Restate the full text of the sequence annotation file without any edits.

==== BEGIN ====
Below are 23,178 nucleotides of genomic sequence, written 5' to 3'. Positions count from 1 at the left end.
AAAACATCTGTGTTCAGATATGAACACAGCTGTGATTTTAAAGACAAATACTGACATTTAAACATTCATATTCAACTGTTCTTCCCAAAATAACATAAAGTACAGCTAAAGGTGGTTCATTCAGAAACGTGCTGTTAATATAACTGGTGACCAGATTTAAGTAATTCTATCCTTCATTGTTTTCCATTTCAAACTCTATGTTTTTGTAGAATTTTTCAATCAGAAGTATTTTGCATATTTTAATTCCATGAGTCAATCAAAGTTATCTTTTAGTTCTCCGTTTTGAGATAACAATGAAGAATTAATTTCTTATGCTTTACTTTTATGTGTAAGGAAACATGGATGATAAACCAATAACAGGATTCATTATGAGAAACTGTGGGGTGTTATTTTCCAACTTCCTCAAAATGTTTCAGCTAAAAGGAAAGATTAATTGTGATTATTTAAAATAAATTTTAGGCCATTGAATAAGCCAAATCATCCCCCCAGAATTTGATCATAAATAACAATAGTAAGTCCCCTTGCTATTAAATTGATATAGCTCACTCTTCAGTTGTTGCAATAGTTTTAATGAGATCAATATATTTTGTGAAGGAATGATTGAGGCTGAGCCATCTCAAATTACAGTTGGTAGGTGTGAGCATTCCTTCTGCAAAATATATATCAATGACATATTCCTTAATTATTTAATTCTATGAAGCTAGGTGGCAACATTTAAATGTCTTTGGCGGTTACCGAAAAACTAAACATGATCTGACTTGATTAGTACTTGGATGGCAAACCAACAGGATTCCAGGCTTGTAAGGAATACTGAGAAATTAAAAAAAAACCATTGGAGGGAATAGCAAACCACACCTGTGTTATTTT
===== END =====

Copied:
Below are 23,178 nucleotides of genomic sequence, written 5' to 3'. Positions count from 1 at the left end.
AAAACATCTGTGTTCAGATATGAACACAGCTGTGATTTTAAAGACAAATACTGACATTTAAACATTCATATTCAACTGTTCTTCCCAAAATAACATAAAGTACAGCTAAAGGTGGTTCATTCAGAAACGTGCTGTTAATATAACTGGTGACCAGATTTAAGTAATTCTATCCTTCATTGTTTTCCATTTCAAACTCTATGTTTTTGTAGAATTTTTCAATCAGAAGTATTTTGCATATTTTAATTCCATGAGTCAATCAAAGTTATCTTTTAGTTCTCCGTTTTGAGATAACAATGAAGAATTAATTTCTTATGCTTTACTTTTATGTGTAAGGAAACATGGATGATAAACCAATAACAGGATTCATTATGAGAAACTGTGGGGTGTTATTTTCCAACTTCCTCAAAATGTTTCAGCTAAAAGGAAAGATTAATTGTGATTATTTAAAATAAATTTTAGGCCATTGAATAAGCCAAATCATCCCCCCAGAATTTGATCATAAATAACAATAGTAAGTCCCCTTGCTATTAAATTGATATAGCTCACTCTTCAGTTGTTGCAATAGTTTTAATGAGATCAATATATTTTGTGAAGGAATGATTGAGGCTGAGCCATCTCAAATTACAGTTGGTAGGTGTGAGCATTCCTTCTGCAAAATATATATCAATGACATATTCCTTAATTATTTAATTCTATGAAGCTAGGTGGCAACATTTAAATGTCTTTGGCGGTTACCGAAAAACTAAACATGATCTGACTTGATTAGTACTTGGATGGCAAACCAACAGGATTCCAGGCTTGTAAGGAATACTGAGAAATTAAAAAAAAACCATTGGAGGGAATAGCAAACCACACCTGTGTTATTTT